Queen Elizabeth has paid personal tribute to veterans of the D-day invasion which helped bring World War II to an end.
Rising from her seat not once, but twice, the 93-year-old Queen applauded not the 16 world leaders, the top military brass or dignitories but the frail ageing veterans, their coats heavy with medals.
About 300 World War II veterans, most of them more than 90 years old, attended the commemoration marking 75 years since history’s largest combined land, air and sea operation.
World leaders from every country involved in the invasion of German-occupied France, including the USA and Australia, signed a joint statement pledging to “resolve international tensions peacefully”.
It comes as Australian Prime Minister Scott Morrison, while visiting the UK, called on Mr Trump to resolve the US’s tense trade and intellectual property disputes with China.
Mr Trump has imposed tariffs on China and threatened higher tariffs on Mexico in a bid to get his way on the China trade deal and force Mexico to stem the flow of illegal migrants.
Mr Morrison met with Mr Trump, exchanging “friendly remarks” a day after he warned that the US-China trade war was “threatening the prosperity of millions”.
Mr Morrison said the US had “legitimate concerns” about intellectual property protections, but he urged the world’s two largest economies to resolve their differences within the system rather than take unilateral actions, such as imposing tariffs on each other.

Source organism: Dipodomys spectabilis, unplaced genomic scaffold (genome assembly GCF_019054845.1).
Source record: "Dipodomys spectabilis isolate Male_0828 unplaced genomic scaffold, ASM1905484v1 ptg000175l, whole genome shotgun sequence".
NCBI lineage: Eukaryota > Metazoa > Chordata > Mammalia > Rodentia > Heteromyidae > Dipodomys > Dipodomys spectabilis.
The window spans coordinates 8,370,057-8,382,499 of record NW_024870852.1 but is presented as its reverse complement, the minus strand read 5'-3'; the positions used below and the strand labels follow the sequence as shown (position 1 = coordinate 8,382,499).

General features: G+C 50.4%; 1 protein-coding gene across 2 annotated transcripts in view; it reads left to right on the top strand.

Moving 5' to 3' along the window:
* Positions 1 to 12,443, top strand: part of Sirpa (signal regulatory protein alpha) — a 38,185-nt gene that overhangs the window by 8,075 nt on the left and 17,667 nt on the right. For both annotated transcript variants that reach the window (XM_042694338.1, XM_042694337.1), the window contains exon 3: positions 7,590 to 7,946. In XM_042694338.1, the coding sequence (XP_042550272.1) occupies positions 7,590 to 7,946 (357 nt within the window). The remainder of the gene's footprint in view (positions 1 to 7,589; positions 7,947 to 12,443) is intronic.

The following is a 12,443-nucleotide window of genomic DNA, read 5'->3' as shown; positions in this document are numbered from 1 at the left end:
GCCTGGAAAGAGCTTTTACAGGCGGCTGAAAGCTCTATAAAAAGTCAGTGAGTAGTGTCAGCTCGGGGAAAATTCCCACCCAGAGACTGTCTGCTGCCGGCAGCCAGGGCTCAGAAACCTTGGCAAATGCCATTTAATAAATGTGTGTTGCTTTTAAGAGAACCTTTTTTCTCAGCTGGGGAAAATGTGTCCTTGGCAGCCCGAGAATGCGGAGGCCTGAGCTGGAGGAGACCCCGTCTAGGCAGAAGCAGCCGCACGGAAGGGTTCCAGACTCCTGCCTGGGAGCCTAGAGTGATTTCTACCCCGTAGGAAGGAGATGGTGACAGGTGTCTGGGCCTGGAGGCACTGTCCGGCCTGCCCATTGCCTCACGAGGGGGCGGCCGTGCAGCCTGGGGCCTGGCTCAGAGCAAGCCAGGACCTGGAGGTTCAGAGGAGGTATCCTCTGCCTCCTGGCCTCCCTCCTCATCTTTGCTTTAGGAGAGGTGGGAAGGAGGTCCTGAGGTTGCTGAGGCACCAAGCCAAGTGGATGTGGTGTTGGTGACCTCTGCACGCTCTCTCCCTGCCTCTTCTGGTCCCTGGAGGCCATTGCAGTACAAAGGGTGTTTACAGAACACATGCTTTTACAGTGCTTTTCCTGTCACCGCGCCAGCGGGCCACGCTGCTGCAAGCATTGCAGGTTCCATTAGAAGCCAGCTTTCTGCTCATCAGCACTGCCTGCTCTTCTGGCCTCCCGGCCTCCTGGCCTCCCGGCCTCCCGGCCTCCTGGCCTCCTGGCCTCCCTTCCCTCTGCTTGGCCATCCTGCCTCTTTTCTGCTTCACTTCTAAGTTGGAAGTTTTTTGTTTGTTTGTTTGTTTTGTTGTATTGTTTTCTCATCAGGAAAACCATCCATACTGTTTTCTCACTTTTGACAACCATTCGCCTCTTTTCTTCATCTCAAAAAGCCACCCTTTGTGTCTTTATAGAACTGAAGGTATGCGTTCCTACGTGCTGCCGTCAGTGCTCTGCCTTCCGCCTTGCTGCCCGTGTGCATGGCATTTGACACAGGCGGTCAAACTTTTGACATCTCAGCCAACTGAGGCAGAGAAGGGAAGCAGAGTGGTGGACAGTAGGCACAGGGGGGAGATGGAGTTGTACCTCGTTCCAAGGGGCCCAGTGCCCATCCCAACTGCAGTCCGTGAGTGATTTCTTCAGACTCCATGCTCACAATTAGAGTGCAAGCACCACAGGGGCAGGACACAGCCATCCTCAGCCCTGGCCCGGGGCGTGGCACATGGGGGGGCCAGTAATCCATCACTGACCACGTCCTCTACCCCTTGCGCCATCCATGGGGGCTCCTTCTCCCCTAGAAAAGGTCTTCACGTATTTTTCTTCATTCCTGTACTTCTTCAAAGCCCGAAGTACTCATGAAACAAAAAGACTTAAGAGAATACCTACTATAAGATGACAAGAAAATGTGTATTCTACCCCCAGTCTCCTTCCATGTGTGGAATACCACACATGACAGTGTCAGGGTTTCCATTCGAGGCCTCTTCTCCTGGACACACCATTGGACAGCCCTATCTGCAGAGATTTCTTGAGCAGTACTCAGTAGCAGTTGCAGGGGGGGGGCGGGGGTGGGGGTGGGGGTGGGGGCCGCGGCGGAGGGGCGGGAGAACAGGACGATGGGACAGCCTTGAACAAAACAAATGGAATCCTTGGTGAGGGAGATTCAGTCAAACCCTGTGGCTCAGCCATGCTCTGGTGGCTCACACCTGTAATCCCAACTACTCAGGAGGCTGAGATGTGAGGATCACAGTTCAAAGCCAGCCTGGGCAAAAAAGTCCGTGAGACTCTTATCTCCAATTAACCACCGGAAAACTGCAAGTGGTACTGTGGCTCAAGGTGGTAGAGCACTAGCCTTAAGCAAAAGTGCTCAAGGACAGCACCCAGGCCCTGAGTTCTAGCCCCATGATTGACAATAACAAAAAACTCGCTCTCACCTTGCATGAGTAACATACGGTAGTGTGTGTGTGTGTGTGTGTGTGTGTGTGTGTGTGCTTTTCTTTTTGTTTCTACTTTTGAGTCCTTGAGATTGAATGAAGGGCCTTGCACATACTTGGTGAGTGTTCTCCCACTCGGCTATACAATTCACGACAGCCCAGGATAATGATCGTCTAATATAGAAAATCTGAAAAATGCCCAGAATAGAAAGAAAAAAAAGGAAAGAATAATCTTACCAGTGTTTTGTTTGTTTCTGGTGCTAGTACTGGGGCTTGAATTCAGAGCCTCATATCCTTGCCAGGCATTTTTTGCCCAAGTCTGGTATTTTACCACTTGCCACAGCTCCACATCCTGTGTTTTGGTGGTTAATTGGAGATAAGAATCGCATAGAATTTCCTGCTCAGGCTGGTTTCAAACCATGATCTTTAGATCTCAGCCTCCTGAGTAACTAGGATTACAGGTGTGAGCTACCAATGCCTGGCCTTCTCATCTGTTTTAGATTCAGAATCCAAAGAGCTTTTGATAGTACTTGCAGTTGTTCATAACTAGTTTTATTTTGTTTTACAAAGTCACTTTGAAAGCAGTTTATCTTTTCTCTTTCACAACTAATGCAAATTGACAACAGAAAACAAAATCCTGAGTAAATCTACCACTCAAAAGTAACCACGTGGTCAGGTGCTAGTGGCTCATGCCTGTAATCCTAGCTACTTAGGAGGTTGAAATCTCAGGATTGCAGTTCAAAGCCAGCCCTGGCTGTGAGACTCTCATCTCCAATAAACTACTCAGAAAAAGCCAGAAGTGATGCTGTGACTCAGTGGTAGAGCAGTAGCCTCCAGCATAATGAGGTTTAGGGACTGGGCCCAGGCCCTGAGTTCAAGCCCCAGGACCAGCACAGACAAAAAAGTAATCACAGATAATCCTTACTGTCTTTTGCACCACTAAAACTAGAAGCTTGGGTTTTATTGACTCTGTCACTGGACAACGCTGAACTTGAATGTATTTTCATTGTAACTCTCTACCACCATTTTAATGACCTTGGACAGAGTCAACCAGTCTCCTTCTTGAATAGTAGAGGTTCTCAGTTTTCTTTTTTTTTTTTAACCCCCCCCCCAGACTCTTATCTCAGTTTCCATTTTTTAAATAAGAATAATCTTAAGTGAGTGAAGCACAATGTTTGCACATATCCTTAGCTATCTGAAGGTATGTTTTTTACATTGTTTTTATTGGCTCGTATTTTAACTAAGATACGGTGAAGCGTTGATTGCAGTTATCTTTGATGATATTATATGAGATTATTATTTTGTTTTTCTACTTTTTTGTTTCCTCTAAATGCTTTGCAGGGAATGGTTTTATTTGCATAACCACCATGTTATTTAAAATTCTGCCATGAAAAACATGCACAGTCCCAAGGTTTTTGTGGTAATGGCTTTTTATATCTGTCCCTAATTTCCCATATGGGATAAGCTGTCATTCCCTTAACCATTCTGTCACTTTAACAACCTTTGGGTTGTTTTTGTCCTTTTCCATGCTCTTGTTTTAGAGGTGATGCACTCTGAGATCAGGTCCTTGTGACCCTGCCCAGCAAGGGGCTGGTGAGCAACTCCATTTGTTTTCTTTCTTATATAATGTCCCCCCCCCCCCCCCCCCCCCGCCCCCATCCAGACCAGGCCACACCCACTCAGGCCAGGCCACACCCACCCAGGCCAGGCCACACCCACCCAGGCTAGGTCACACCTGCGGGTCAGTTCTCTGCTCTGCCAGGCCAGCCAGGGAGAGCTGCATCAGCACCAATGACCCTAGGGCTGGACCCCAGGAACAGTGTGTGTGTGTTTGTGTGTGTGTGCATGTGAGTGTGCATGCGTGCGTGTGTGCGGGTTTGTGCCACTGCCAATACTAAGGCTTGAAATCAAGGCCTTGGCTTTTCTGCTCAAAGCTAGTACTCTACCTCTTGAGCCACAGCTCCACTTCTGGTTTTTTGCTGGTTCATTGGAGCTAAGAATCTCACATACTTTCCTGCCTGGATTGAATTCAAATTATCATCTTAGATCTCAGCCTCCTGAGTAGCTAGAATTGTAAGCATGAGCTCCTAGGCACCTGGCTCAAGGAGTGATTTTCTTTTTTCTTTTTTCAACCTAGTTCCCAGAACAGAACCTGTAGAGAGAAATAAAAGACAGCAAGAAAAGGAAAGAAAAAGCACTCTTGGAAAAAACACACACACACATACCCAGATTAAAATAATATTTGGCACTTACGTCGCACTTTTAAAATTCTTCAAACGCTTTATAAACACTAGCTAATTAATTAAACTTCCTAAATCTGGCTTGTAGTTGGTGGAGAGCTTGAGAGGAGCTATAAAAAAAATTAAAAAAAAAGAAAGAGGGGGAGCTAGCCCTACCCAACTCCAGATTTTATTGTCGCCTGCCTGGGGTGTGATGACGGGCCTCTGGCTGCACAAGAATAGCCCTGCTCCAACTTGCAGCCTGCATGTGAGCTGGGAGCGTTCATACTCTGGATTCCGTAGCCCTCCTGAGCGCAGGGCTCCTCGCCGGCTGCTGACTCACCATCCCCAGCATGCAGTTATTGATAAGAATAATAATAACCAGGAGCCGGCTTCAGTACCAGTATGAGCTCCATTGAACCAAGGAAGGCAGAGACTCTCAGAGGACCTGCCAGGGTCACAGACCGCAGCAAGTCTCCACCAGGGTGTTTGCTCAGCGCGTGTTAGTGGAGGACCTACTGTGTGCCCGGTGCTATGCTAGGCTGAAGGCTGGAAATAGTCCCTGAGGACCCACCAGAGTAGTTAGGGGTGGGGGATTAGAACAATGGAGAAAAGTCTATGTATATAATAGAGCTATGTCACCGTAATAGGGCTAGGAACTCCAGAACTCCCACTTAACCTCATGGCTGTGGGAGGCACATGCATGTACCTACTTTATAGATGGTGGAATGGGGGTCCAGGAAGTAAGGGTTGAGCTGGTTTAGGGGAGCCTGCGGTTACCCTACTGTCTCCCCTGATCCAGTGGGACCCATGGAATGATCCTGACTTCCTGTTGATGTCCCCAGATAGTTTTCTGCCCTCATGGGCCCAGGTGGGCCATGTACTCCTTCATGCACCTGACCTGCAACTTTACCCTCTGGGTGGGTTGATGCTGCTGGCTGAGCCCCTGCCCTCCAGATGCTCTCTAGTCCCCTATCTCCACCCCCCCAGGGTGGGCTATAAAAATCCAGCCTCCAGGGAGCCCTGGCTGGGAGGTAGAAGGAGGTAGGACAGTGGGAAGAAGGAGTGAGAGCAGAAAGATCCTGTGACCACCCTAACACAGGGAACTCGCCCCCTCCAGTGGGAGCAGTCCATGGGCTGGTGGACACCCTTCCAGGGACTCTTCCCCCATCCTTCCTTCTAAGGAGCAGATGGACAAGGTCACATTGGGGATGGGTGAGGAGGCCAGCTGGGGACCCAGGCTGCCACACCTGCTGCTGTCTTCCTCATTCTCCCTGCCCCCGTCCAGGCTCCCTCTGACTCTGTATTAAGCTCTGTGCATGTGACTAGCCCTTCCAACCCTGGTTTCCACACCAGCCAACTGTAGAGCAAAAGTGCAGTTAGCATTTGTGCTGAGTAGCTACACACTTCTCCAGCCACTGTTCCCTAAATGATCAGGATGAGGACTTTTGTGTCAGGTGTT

“They raise a lot of genuine issues, but equally we need to work within the rules-based system because that is what has been very important for Australia and other trading nations like Australia, and we want to see that continue, and there’s a lot of support for that,” Mr Morrison said.
Mr Morrison also met with outgoing UK Prime Minister Theresa May, urging Britain’s Conservative Party to resolve Brexit after wishing her well in their final bilateral meeting.
D-Day, officially known as Operation Overlord, began when the Allies launched an aerial bombardment on German-occupied France on the night of June 5, 1944 to prepare the way for the seaborne invasion.
The following day Operation Neptune succeeded in landing 132,000 ground troops on the beaches.
About 3000 Australians, including 2500 airmen and 500 Navy sailors took part in the operation.
Fourteen Australians were killed including two Navy sailors and 12 airmen.
The Queen remembered how 15 years ago many people thought the 60th anniversary would be the last involving the veterans.
“The wartime generation – my generation – is resilient, and I am delighted to be with you in Portsmouth today,” the 93-year-old queen said.
She recalled her father, King George VI, saying before the invasion that “what is demanded from us all is something more than courage and endurance; we need a revival of spirit, a new unconquerable resolve.”
“That is exactly what those brave men brought to the battle, as the fate of the world depended on their success.
“Many of them would never return, and the heroism, courage and sacrifice of those who lost their lives will never be forgotten.
‘It is with humility and pleasure, on behalf of the entire country – indeed the whole free world – that I say to you all, thank you.”
The Queen, Mr Trump, Melania Trump and Prince Charles shook hands with half a dozen veterans who were waiting for them, exchanging a few words and asking them about their stories from D-Day.